His findings corroborate a conclusion I reached while writing The End of War: the major cause of war is war. As military historian John Keegan put it, war stems primarily not from our warlike nature or competition for resources but from “the institution of war itself.” Hence to get rid of war, we don’t have to do anything dramatic, like eradicating capitalism and forming a global socialist government, or deleting “warrior genes” from our DNA. We just need to renounce militarism as a solution to our disputes.
That’s easier said than done. Although war has declined, militarism remains entrenched in modern culture. “[T]he deeds of our warriors are immortalized in the words of our poets,” anthropologist Margaret Mead wrote in 1940. “[T]he toys of our children are modeled upon the weapons of the soldier.”
The nations of the world spent almost $1.981 trillion on “defense” in 2020, up 2.6 percent from the previous year, according to the Stockholm International Peace Research Institute.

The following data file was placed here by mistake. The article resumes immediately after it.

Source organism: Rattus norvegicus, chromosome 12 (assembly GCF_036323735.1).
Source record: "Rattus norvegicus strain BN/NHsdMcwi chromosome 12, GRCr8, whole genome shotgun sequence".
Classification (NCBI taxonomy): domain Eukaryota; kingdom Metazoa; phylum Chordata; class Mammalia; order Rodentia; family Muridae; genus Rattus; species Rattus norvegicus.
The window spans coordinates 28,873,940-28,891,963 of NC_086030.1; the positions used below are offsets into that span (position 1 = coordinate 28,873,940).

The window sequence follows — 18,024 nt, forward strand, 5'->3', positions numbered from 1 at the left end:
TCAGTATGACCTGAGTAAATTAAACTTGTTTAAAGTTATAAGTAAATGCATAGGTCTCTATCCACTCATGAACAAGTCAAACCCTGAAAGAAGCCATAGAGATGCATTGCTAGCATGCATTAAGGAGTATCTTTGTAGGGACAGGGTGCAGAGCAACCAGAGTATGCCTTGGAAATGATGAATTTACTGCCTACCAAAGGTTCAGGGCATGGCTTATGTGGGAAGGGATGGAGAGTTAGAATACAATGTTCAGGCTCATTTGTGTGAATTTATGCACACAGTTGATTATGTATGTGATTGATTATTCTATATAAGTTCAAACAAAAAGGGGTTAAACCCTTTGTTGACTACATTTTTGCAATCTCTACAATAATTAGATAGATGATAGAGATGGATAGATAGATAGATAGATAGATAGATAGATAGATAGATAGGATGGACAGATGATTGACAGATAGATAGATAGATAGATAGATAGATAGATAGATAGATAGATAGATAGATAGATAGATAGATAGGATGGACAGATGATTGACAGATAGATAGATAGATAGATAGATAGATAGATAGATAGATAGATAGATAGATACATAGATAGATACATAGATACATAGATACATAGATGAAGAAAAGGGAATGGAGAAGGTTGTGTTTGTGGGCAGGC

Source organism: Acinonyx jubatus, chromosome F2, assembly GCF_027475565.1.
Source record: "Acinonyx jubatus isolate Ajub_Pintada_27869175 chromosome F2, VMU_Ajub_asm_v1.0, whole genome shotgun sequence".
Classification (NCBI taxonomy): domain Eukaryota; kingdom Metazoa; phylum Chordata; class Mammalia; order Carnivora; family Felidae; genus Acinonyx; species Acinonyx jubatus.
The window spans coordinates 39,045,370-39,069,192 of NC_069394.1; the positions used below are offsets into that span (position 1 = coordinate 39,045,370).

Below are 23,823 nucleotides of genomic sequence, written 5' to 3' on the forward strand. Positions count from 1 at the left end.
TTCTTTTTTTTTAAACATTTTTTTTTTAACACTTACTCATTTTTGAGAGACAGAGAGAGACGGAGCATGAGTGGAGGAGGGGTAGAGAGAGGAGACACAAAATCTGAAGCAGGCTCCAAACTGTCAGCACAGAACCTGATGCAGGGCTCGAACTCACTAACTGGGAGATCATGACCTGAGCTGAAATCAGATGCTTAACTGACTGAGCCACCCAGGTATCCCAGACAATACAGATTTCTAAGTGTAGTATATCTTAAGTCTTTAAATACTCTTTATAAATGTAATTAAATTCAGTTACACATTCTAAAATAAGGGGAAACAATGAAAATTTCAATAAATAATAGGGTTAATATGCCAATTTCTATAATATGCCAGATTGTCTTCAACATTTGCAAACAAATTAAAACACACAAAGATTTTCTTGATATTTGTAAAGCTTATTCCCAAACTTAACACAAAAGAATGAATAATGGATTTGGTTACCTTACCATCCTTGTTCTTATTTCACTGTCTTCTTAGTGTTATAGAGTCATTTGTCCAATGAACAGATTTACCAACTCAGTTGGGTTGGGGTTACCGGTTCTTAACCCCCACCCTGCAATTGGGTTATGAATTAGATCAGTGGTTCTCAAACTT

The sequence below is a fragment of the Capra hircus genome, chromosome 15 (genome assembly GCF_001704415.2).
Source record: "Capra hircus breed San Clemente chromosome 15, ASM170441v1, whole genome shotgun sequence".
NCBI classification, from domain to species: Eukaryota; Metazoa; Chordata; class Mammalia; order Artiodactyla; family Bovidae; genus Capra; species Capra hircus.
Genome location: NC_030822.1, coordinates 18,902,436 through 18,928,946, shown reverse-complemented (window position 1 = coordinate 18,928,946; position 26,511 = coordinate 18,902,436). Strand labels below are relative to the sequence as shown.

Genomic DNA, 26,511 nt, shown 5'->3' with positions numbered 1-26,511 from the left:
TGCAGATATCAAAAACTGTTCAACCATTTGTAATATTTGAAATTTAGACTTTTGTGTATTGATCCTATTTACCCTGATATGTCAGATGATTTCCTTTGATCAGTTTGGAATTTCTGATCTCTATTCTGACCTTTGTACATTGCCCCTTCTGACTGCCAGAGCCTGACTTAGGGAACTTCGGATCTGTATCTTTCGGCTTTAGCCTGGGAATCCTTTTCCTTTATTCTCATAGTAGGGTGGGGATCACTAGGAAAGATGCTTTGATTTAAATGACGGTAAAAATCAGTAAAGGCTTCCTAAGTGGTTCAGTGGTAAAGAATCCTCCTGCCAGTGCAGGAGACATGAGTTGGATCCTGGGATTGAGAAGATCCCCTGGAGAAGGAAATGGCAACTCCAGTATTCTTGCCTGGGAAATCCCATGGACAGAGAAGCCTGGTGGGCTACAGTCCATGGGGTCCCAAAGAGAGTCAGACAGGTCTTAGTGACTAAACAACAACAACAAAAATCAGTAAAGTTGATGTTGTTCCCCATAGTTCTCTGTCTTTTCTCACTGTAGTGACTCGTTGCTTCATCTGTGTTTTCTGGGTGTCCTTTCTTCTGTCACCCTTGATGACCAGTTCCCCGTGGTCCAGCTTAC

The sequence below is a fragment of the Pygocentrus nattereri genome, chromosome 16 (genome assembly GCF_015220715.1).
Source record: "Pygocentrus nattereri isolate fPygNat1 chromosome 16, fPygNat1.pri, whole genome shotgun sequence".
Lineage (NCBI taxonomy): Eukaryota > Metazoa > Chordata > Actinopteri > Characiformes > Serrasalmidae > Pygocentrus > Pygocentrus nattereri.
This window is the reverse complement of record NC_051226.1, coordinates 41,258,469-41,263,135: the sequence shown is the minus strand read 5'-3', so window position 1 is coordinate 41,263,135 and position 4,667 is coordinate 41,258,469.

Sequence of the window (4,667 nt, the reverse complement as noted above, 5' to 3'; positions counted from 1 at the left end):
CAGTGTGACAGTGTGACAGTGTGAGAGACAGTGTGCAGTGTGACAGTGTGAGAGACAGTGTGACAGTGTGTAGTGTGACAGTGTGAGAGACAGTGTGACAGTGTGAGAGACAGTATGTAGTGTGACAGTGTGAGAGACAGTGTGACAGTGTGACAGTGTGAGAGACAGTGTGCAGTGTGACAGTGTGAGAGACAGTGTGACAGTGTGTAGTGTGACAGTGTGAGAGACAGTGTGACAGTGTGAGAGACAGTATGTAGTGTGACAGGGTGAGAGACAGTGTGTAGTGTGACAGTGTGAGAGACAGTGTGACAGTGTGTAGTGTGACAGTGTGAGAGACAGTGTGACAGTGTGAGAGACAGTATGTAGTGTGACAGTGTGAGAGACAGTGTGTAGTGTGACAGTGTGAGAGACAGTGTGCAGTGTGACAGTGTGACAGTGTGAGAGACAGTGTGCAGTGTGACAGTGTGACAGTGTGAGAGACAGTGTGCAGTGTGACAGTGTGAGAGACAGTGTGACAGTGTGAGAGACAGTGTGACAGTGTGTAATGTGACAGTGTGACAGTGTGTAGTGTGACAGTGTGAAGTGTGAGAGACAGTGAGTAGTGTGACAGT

To move beyond militarism, nations need to figure out how to shrink their armies and arsenals in a way that ensures mutual security and builds trust. The U.S., which accounts for 39 percent of global military expenditures, must lead the way. The U.S. could show good faith by pledging to cut its defense budget in half by, say, 2030. If the Biden administration took this step today, its budget would still exceed those of China and Russia combined by a healthy margin.
Noting that former adversaries often became allies in response to a shared threat, Fry, et al., point out that all nations face the perils of pandemics and climate change. Responding in concert to these threats might help countries cultivate “the type of unity, cooperation, and peaceful practices that are the hallmark of peace systems.” War between the U.S. and China, Pakistan and India and even Israel and Palestine might become as inconceivable as it is today between Colorado and Kansas. Once nations no longer fear each other, they will have more resources to devote to health care, education, green energy and other urgent needs, making civil unrest less likely. Just as war begets war, peace begets peace.
I like asking my students: Can we end war? Actually, that’s the wrong question. The right question is: How do we end war? Ending war, which makes monsters of us, should be a moral imperative, as much as ending slavery or the subjugation of women. Let’s start talking now about how to do it.